Electricity and Magnetism unit. Concept Map Electrostatics Electricity Magnetism Electromagnetism Electrostatics and Magnetism are both natural phenomena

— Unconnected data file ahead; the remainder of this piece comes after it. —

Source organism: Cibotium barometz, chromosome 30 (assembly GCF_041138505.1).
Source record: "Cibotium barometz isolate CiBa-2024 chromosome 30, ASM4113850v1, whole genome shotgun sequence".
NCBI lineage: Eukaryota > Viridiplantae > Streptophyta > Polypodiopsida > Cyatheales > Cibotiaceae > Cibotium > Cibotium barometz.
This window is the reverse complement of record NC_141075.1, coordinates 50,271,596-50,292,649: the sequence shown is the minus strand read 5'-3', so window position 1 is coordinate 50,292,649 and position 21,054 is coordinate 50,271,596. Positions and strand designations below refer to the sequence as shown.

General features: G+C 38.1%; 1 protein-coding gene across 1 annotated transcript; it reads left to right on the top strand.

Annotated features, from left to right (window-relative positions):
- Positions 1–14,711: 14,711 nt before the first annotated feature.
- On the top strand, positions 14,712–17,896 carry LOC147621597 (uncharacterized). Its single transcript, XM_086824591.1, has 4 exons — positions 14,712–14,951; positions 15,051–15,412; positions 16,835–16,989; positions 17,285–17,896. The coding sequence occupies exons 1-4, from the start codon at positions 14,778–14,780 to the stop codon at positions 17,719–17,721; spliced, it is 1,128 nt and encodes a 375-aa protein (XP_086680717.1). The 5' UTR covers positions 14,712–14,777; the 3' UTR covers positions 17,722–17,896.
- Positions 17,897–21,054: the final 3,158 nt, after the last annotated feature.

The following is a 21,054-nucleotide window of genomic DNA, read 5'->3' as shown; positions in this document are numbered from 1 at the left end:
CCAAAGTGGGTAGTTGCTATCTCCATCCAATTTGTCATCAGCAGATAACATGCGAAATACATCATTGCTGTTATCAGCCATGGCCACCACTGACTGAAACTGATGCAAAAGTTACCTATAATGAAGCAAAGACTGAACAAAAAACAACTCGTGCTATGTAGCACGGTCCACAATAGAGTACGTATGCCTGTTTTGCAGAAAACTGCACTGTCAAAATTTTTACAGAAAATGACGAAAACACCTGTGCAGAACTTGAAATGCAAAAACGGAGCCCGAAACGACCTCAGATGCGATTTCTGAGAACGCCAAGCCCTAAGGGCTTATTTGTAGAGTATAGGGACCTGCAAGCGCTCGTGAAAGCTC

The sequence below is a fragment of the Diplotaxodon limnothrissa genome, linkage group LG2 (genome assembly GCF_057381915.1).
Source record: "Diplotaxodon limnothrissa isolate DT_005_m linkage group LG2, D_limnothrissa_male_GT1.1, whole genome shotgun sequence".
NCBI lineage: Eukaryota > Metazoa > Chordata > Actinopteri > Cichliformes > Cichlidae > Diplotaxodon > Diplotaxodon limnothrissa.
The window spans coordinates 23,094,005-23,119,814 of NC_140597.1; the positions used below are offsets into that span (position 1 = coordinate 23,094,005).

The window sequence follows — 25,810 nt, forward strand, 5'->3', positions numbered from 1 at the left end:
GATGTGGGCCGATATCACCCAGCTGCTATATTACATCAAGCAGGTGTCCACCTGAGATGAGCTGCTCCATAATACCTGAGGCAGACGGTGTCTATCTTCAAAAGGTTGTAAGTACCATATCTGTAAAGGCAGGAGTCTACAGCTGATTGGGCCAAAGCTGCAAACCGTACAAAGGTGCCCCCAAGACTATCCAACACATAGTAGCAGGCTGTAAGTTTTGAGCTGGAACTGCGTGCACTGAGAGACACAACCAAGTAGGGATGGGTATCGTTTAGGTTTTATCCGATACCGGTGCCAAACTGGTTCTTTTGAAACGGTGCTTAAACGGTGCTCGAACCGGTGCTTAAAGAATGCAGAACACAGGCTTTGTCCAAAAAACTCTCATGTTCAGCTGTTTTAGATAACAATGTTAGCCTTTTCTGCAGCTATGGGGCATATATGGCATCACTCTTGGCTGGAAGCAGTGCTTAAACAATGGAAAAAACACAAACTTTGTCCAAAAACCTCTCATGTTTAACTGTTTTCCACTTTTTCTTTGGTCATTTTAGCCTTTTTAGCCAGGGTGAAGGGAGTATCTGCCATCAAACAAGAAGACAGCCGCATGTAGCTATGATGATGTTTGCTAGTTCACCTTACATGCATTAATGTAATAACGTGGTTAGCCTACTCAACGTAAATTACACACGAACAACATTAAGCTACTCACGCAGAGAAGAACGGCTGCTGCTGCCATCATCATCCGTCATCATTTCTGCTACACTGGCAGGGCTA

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<ul><li> Slide 1 </li> <li> Electricity and Magnetism unit </li> <li> Slide 2 </li> <li> Concept Map Electrostatics Electricity Magnetism Electromagnetism Electrostatics and Magnetism are both natural phenomena which were manipulated by and for technology </li> <li> Slide 3 </li> <li> Electrostatics - overview Natural phenomena Obeys law of opposites where the terms negative and positive were selected to indicate the two opposites Materials are divided into Conductors and insulators </li> <li> Slide 4 </li> <li> Electrostatics - charging By friction - electron affinity Induced Charge Separation (occurs before charging) Grounding - connecting to the earth contact </li> <li> Slide 5 </li> <li> Electrostatics - 3 keys size of the Charge difference Distance between opposite charges Conductivity of the medium between the opposite charges </li> <li> Slide 6 </li> <li> Electrostatics - pre 1900 Charges either positive and negative - Ben Franklin positive charges flow to balance out the negatives negative charges arent bad </li> <li> Slide 7 </li> <li> Electrostatics - post 1900 Protons and electrons are discovered negative electron is free to move and is the charge carrier (transfer) Positve proton is fixed in the nucleus of the atom </li> <li> Slide 8 </li> <li> Electrostatics - charge difference Charge difference (symbol Q) is measured in coulombs (Unit C) Charge difference is a reflection of the number of excess/deficit electrons in matter - Q=Ne N - number of excess/deficit electrons e - charge of 1 electron - -1.6 x 10 -19 C charge of 1 proton - + 1.6 x 10 -19 C </li> <li> Slide 9 </li> <li> Electrostatics to Electricity Electrostatics is unpredictable Volta was able to create a small charge difference that was predictable with a wet cell (primitive battery)in 1793 moving electrons can now do work for some application (motor, light, heat) </li> <li> Slide 10 </li> <li> Electricity - Circuits A loop is created where the electrons can flow from the power supply (battery - origin of the charge difference) to one or more loads. A wire, a highly conductive medium, provides the path for the electrons </li> <li> Slide 11 </li> <li> Electricity - Circuits Battery/Power supply Q = Ne represents the charge difference E =VQ represents the work/ potential energy that these electrons possess E -Energy(J, Joules) V - Voltage, Electric Potential, Potential difference(V, Volts) </li> <li> Slide 12 </li> <li> Electricity - Clarification E=VQ should really be E = VQ E reflects the change in energy as the electrons do their work V is called potential difference or voltage, where V is just called electric potential. In Grade 12, we will clarify their differences. </li> <li> Slide 13 </li> <li> Electricity - Circuits Current (I measured in Amps,A) reflects the moving energy of the electrons. This energy is lost at the loads (applications) Instead of measuring their kinetic energy directly, current measures the amount of charge that moves past a given area in a second I = Q/t </li> <li> Slide 14 </li> <li> Electricity - Circuits Resistance is a measure of how much opposition the electrons experience as they move throughout the circuit. Sometimes this resistance is desired as it does work on the load. Sometimes it is not desired as seen the energy loss within the wire itself </li> <li> Slide 15 </li> <li> Circuits - Resistance Resistance at the load (symbol R, unit - Ohm,) - R = V/I Resitivity in the wire </li> <li> Slide 16 </li> <li> Resistivity - factors the type of metal (gold is the best conductor) the length of the loop the cross sectional path (thickness) the temperature (higher the temperature of the wire the higher the resistance) </li> <li> Slide 17 </li> <li> Resistivity - Equation R resistance, L length, A cross sectional area The coefficient depends upon the material. Values can be found in Table 13.1 of your PRACTICE PROBLEMS sheet. </li> <li> Slide 18 </li> <li> Resistance at the load The total resistance in the circuit dictates the voltage and current based on the limits of the power supply. The greater the resistance, the greater the need for energy (E=VQ) to pull one electron around the loop. This results in less electrons completing the loop (I ). (and vice versa) </li> <li> Slide 19 </li> <li> Resistance at the source We first look at the total Resistance in the circuit at the power supply The Power supplys overall resistance R T controls the size of V T and I T Ohms Law applies R T = V T /I T. </li> <li> Slide 20 </li> <li> The total Resistance in the circuit, mirrored at the power supply, must be equivalent to the loads Each load will have its own resistance R # controlling the size of V # and I # Ohms Law applies R # = V # /I # Resistance at each load </li> <li> Slide 21 </li> <li> Depends on how the loop is created Rules have been established to distinguish between a series circuit, parallel circuit and a mixed circuit. - tomorrows lesson Resistance in the circuit </li> <li> Slide 22 </li> <li> Power Power is defined as the rate at which work is done. P = W/t (1 W = 1J/s) or P = VI (1 W = 1VA) Note: W =E </li> <li> Slide 23 </li> <li> Power in the home Homes use energy, not power. Power rates how fast energy is used. However, because the loads are often listed by their power requirements 60 W light bulbs Electrical companies will measure ones energy use through the KWh instead of J. Therefore, using an appliance for 1 hour might require 1 KWh or 1 KJ. </li> </ul>

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